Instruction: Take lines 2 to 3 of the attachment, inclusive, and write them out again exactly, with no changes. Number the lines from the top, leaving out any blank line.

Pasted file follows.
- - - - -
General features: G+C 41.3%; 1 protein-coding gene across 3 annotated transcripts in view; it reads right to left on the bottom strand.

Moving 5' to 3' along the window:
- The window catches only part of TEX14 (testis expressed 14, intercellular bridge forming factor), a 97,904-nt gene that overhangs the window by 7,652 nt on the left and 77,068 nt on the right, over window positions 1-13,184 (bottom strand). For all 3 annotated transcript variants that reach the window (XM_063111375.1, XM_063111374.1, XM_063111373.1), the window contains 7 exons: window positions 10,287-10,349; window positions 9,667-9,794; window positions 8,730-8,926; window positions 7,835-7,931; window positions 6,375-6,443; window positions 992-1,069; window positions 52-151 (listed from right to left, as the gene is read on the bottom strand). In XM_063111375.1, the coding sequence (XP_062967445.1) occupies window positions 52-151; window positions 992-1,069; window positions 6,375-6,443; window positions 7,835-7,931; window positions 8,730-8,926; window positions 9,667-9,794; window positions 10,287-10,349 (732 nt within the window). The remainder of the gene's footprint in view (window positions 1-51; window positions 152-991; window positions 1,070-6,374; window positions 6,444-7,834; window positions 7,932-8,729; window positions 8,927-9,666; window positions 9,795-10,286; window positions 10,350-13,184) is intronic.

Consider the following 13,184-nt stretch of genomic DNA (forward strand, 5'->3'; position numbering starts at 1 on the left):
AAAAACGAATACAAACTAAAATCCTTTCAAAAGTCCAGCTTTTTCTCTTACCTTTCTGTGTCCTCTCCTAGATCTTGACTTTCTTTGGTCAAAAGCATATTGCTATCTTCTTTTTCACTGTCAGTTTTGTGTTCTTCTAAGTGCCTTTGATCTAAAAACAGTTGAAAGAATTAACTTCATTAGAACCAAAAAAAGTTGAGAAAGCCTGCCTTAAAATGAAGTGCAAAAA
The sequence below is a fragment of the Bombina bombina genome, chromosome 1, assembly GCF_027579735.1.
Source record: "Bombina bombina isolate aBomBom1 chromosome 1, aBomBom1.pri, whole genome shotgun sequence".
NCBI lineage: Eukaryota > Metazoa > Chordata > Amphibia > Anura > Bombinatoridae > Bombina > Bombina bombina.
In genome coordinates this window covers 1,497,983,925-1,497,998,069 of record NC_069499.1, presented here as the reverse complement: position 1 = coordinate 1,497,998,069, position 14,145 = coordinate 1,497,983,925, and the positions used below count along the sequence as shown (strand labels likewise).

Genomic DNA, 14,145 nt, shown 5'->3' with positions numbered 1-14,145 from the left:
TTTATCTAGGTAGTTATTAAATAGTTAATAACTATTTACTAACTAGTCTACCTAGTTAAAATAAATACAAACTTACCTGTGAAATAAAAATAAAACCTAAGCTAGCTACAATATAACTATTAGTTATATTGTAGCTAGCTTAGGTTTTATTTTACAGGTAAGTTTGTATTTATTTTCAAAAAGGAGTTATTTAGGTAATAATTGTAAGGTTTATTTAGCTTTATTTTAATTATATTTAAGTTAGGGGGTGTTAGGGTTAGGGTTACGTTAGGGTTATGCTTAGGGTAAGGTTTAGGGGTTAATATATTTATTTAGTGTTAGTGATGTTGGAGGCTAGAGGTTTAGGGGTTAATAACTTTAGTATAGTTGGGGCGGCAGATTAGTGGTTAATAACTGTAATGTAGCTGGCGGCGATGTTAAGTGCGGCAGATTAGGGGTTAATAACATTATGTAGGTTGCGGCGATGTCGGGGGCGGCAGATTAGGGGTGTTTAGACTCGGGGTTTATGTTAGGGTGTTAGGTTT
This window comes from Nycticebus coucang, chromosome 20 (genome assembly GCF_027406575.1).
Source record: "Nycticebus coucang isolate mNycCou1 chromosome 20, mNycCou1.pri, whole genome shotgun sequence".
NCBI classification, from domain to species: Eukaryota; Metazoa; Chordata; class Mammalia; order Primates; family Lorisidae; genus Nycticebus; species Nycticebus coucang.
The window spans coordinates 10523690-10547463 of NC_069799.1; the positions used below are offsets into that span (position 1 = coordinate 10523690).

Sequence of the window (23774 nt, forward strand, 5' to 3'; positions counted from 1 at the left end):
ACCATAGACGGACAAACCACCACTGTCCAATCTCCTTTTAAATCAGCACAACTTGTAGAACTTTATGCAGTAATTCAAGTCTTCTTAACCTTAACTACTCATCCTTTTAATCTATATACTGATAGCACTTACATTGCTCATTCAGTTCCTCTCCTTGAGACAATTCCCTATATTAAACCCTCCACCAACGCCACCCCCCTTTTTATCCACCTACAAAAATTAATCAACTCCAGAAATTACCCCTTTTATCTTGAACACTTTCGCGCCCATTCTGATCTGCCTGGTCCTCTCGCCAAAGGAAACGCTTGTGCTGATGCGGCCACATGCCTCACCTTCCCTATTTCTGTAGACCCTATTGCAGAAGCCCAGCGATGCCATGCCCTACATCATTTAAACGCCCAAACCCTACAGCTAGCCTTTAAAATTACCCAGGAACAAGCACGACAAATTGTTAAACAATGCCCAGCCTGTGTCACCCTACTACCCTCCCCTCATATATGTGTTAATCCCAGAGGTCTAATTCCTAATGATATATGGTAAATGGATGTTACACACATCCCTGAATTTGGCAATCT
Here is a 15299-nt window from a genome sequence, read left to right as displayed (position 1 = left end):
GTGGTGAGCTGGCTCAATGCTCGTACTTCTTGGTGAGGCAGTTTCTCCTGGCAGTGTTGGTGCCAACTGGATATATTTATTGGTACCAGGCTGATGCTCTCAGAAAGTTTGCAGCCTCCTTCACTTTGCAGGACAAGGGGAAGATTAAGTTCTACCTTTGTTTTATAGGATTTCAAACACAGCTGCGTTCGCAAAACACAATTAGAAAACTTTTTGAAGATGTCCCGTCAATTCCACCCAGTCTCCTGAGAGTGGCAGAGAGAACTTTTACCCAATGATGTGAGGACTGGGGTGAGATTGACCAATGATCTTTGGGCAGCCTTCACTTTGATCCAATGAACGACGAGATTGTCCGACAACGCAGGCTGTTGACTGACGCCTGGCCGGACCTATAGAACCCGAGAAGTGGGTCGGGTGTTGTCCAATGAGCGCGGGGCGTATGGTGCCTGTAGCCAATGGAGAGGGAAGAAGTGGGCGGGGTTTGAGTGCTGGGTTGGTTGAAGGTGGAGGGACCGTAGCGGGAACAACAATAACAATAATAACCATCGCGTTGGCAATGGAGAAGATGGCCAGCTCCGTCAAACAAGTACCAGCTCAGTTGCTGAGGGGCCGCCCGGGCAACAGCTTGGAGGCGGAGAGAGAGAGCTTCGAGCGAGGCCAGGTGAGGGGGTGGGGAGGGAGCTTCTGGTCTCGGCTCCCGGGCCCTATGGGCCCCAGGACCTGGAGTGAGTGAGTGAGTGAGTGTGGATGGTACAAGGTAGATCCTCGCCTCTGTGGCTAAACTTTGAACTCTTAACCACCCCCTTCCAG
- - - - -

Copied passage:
Moving 5' to 3' along the window:
- The window catches only part of TEX14 (testis expressed 14, intercellular bridge forming factor), a 97,904-nt gene that overhangs the window by 7,652 nt on the left and 77,068 nt on the right, over window positions 1-13,184 (bottom strand). For all 3 annotated transcript variants that reach the window (XM_063111375.1, XM_063111374.1, XM_063111373.1), the window contains 7 exons: window positions 10,287-10,349; window positions 9,667-9,794; window positions 8,730-8,926; window positions 7,835-7,931; window positions 6,375-6,443; window positions 992-1,069; window positions 52-151 (listed from right to left, as the gene is read on the bottom strand). In XM_063111375.1, the coding sequence (XP_062967445.1) occupies window positions 52-151; window positions 992-1,069; window positions 6,375-6,443; window positions 7,835-7,931; window positions 8,730-8,926; window positions 9,667-9,794; window positions 10,287-10,349 (732 nt within the window). The remainder of the gene's footprint in view (window positions 1-51; window positions 152-991; window positions 1,070-6,374; window positions 6,444-7,834; window positions 7,932-8,729; window positions 8,927-9,666; window positions 9,795-10,286; window positions 10,350-13,184) is intronic.